Cut to circa 2007. Indian Parliament is geared up to pass a bill reserving 33% of seats for women in parliament. All men are born equal but women are more-equal and hence this move, proclaimed a politician supporting the move in the name of women emancipation. They have been suppressed historically and it's high time to set it right, thundered the women liberation groups. They constitute almost 50% of population but are not proportionally represented in parliament and hence this move is needed, cried the media. This will usher in much waited women emancipation in India, noted the so-called intellectuals. All the time, the actual lot of women, supposed beneficiaries, toil away their lives in remote corners of India. Cooking food in primitive ovens, the smoke eating into their lungs. Carrying water for miles. Malnourished, underfed, uncared. Working double shifts to make two ends meet. They have never heard about the parliament. They don't understand politics. They are like the animals of Orwell, always nodding their head in affirmative. Who are the pigs here? You decide.
To put things in perspective, let's see how politics helps people in general and then analyze women in politics. Let's first get into the ideal world, with utopian values, and ideal politics. The politicians are actual representatives of people and work towards their betterment. They decide policies that would enable people to actualize their potential. They keep a tab on executive so that the benefits reach the people intended. They seldom have personal agenda. The election is a process to choose the best among the good to represent people at the highest level, say a parliament or a senate in democratic setup. Well, that was ideal. Let's introduce the vices and see the real situation in our country. There are no values in politics. The politicians represent caste or religion more than just people. The politicians do work for betterment, not of people, but of their kith and kin. They tie up with executives in order to bend the system to their benefit. Elections are process to choose the man with highest number of goons and maximum amount of money. A considerable section of parliament is filled up with people having criminal record and pending court cases. What an irony that some politicians who once had cases of rape and molestation against them now fight for women emancipation! Politics can't be more colorful than it is at present in India.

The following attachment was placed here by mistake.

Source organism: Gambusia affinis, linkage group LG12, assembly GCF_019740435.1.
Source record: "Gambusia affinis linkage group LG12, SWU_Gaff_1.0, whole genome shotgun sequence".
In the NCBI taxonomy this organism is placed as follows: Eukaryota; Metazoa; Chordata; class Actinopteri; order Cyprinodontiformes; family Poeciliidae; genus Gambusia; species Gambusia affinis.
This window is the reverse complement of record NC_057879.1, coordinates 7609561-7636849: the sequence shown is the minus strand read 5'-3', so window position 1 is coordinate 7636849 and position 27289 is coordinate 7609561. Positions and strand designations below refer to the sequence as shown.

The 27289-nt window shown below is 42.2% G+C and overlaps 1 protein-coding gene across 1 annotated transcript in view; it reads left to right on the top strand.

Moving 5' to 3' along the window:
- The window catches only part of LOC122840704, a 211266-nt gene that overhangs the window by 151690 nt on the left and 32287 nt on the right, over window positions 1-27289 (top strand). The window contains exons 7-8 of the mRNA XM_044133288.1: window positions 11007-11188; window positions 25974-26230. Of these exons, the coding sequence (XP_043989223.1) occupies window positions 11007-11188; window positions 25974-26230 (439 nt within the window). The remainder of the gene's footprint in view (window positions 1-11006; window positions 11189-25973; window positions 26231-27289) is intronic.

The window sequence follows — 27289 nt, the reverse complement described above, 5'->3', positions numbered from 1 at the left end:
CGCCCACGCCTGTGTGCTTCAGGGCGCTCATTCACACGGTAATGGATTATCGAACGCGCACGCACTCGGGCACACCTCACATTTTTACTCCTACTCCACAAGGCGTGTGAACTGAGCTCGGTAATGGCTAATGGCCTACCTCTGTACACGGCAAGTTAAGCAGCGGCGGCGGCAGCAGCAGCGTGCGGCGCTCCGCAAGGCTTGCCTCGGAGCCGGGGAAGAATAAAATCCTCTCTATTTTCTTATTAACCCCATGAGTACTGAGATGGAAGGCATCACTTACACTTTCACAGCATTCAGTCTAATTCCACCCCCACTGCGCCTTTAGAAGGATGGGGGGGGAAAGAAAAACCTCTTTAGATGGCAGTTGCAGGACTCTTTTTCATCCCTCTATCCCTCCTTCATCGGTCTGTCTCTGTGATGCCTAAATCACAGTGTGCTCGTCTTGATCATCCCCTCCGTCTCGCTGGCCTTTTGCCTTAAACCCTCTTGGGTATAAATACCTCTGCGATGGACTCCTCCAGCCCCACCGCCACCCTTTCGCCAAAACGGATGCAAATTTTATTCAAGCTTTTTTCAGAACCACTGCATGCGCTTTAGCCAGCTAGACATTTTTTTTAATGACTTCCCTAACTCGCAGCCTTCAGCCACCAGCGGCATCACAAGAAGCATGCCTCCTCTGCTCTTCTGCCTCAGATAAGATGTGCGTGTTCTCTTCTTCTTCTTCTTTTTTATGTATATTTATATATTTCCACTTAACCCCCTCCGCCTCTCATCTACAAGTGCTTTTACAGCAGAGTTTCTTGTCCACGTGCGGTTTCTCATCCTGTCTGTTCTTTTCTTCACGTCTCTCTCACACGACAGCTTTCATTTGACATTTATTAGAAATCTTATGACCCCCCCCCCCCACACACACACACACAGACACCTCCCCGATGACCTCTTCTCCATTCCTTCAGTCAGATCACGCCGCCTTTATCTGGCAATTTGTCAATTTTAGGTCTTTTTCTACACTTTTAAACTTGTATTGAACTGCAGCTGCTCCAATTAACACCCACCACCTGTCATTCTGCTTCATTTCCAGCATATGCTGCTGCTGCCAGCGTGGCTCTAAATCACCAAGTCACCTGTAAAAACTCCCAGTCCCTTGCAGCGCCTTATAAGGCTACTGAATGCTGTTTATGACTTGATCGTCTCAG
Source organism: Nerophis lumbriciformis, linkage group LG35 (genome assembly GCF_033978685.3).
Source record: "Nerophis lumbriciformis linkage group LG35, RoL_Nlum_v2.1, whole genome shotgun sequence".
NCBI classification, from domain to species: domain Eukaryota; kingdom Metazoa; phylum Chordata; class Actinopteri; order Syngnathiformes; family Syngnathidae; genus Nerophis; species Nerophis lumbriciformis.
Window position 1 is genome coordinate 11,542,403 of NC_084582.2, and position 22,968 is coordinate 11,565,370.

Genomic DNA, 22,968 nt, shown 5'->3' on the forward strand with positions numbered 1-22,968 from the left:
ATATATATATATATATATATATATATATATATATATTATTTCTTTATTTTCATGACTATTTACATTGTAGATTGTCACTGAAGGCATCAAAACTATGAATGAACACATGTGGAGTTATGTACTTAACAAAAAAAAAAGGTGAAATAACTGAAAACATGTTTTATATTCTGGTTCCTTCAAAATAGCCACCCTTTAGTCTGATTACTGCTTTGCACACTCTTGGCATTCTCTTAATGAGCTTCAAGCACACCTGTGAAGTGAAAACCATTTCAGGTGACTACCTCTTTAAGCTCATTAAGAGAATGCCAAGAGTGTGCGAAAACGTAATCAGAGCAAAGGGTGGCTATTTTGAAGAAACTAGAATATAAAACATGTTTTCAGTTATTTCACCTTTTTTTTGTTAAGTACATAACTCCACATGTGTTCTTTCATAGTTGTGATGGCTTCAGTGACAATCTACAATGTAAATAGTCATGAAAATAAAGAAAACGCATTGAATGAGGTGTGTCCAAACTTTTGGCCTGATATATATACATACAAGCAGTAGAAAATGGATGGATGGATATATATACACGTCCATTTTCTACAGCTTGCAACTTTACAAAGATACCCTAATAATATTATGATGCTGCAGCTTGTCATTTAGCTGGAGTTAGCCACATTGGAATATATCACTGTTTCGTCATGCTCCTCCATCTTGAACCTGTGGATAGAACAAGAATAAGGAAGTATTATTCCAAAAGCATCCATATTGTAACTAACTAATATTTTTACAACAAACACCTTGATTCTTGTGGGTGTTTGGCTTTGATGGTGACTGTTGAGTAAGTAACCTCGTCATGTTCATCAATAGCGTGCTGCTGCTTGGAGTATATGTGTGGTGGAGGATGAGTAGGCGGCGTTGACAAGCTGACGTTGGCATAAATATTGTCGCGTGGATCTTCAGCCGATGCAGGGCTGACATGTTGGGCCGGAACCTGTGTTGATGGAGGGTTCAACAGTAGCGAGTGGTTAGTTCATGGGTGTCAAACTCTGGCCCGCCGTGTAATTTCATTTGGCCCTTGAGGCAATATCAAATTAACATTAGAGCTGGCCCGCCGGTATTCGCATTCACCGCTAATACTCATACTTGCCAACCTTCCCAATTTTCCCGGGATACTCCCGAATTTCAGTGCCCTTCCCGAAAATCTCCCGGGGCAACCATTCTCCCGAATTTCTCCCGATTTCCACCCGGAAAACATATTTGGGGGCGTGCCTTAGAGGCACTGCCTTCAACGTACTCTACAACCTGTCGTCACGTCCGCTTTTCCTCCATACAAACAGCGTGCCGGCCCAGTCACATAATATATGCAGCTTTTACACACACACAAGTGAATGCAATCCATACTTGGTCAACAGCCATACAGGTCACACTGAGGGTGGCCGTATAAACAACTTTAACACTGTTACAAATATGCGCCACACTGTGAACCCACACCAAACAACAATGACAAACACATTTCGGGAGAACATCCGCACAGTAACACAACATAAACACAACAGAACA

Now let's analyze where women can fit in this scheme of things, i.e. Politics in India. Let's start with the basic process of getting elected. It would be naïve if one says that one can win elections in India without money and muscle. Women, by nature, are averse to these methods. I am not talking about Phoolan Devi but ordinary Devis here. Yes, there are exceptions viz. Indira Gandhi or Jayalalitha. But they are just that. Exceptions. And as they say, exceptions prove the rule.